UA Crimson Spotlight: Get to Know Professor Jennifer Drouin
One of the vital cogs in the proud machine that is The University of Alabama Department of English is Jennifer Drouin. She is an assistant professor who teaches Shakespeare and Renaissance drama. We are extremely lucky to have a professor who feels as strongly about the arts, particularly Shakespearean literature. Professor Drouin also recently had a book published called Shakespeare in Quebec: Nation, Gender and Adaptation, published in March 2014. Recently I had the opportunity to interview Professor Drouin on Shakespeare and her new book.
From which universities did you receive your degrees?
I did my BA entirely in French at a small Acadian university called Université Sainte-Anne in Nova Scotia where I grew up. My MA was in English at Acadia University, also in NS. I did a year of PhD studies in Québec Studies in French at Université du Québec à Trois-Rivières and then I moved to McGill in Montreal to do my PhD in English on the same topic that I had begun in French, Québécois Shakespeares. Throughout my studies, I’ve alternated between French and English, which led naturally to writing in English about literature written in French.
I’ve been told you have been to France. What was that like? Were you an instructor at an institution there, and if so, how does instructing and learning environment there differ from here?
I was a Visiting Professor during March 2013 at Université du Havre in the Normandy region of France. I was invited by the Groupe de recherche identités et cultures (GRIC), a research lab devoted to literature and cultural studies from an interdisciplinary perspective. I gave an hour-long presentation in French summarizing the primary arguments of my book, and I presented a paper during their “Modern Wars on Screen” conference. I guest-lectured for three Master’s level classes and one undergraduate class, and one of the Master’s level classes was in French. The classes I taught covered such topics as Shakespeare’s King Lear, Shakespeare in the popular Canadian television series Wayne & Shuster, and gender and sexuality in Indian cinema. On the same trip, I also presented my research at the Institut de recherche sur la Renaissance, l’âge Classique et les Lumières (IRCL) at Université Montpellier III in the Languedoc-Roussillon region in the south of France.
The French educational system is very different from the American system. French professors are extremely productive and publish prolifically. There are two types of classroom formats, lectures and workshops, but lectures tend to be more common. Students take more responsibility for their own learning. Somewhat paradoxically, despite their incredible productivity, the French seem to do a better job of achieving work-life balance. In terms of my ongoing research, it was exciting to see how Québécois Shakespeares are received in France and to discern the linguistic and cultural similarities and differences between Québec and France.
I’ve also been told that you are fluent in French. How does this enhance your understanding of your native tongue?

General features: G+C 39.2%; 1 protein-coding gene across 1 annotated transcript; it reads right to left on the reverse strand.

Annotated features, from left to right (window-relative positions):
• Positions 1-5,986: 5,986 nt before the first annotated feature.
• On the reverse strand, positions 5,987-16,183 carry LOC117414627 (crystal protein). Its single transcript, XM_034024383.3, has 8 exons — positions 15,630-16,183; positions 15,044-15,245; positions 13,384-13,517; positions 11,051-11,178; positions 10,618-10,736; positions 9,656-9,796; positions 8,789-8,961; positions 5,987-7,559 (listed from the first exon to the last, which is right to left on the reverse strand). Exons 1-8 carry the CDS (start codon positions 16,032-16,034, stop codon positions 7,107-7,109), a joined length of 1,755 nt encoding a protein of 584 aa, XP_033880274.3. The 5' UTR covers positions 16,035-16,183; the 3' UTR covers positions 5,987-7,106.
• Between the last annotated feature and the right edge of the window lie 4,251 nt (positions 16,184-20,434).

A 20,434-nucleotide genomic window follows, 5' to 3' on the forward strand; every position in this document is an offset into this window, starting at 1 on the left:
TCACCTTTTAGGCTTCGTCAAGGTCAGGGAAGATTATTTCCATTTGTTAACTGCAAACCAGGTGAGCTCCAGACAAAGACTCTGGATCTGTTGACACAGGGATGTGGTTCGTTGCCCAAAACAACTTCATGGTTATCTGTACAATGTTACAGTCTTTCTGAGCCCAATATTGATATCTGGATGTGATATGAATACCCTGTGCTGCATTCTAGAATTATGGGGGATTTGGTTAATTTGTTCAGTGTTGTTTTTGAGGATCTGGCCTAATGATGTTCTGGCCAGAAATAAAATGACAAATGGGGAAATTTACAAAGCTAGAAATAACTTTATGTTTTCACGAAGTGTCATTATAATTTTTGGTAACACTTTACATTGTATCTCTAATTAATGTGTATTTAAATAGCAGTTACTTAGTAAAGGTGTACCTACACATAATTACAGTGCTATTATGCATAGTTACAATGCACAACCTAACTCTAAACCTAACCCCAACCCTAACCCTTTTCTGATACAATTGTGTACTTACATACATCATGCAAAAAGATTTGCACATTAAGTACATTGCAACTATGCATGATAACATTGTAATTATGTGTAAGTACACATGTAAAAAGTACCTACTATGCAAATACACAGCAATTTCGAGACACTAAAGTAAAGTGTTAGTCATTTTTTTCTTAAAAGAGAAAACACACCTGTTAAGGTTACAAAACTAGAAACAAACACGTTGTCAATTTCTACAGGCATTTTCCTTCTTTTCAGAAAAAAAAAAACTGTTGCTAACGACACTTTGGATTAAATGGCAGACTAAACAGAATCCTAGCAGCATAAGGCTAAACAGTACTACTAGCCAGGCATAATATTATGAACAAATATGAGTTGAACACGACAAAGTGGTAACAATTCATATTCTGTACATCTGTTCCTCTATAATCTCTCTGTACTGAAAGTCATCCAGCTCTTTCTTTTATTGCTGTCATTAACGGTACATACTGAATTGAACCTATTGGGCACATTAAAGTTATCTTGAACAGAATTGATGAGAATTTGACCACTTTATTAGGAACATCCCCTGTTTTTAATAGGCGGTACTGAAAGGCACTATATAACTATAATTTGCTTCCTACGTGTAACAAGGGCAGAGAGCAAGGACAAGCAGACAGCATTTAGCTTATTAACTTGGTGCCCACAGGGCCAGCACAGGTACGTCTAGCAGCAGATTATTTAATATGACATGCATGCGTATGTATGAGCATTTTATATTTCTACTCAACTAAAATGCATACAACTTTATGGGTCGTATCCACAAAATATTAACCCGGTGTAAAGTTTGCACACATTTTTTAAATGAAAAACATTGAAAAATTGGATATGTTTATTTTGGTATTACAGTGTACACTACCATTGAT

Learning a second language is a great way to master one’s mother tongue, especially the intricacies of grammar that one might know instinctively but not think about consciously. Although I am fluent in French now, I also studied Latin for three years and at one point I knew more Latin than French. Studying Latin and French provided the opportunity to learn about English grammar comparatively. These foreign languages also provided insight into the etymology of many English words.
What is the focus of your new book Shakespeare in Quebec: Nation, Gender, and Adaptation?
Shakespeare in Québec analyzes representations of nation and gender in Shakespearean adaptations written in Québec since the Quiet Revolution, a period of massive social change that began in 1960. I trace the evolution of discourses of nation and gender in Québec from the Conquest of New France to the present through the lenses of postcolonial and gender theory, and I elaborate a theory of adaptation specific to Shakespeare studies. Close readings of ten plays investigate the radical changes to content that allowed Québécois playwrights to contribute to the hot debates of the Quiet Revolution, the 1970 October Crisis, the 1980 and 1995 referenda, the rise of feminism, and the emergence of AIDS. These readings reveal not only how Shakespeare has been adapted in Québec but also how Québécois adaptations have evolved in response to changes in the political climate. The book explains why Québécois playwrights seem so obsessed with rewriting “le grand Will,” what changes they make to the Shakespearean text, and how the differences between Shakespeare and the adaptations engage the nationalist, feminist, and queer concerns of Québec society. In analyzing how nation trumps gender in these plays, I tackle the politics of recognition, differences between Canadian multiculturalism and Québécois interculturalism, and tensions between nation and gender that play out on the bodies of women in politics. As a critical analysis in English of rich but largely ignored French plays, Shakespeare in Québec bridges Canada’s “two solitudes.”
What inspired you to write this book?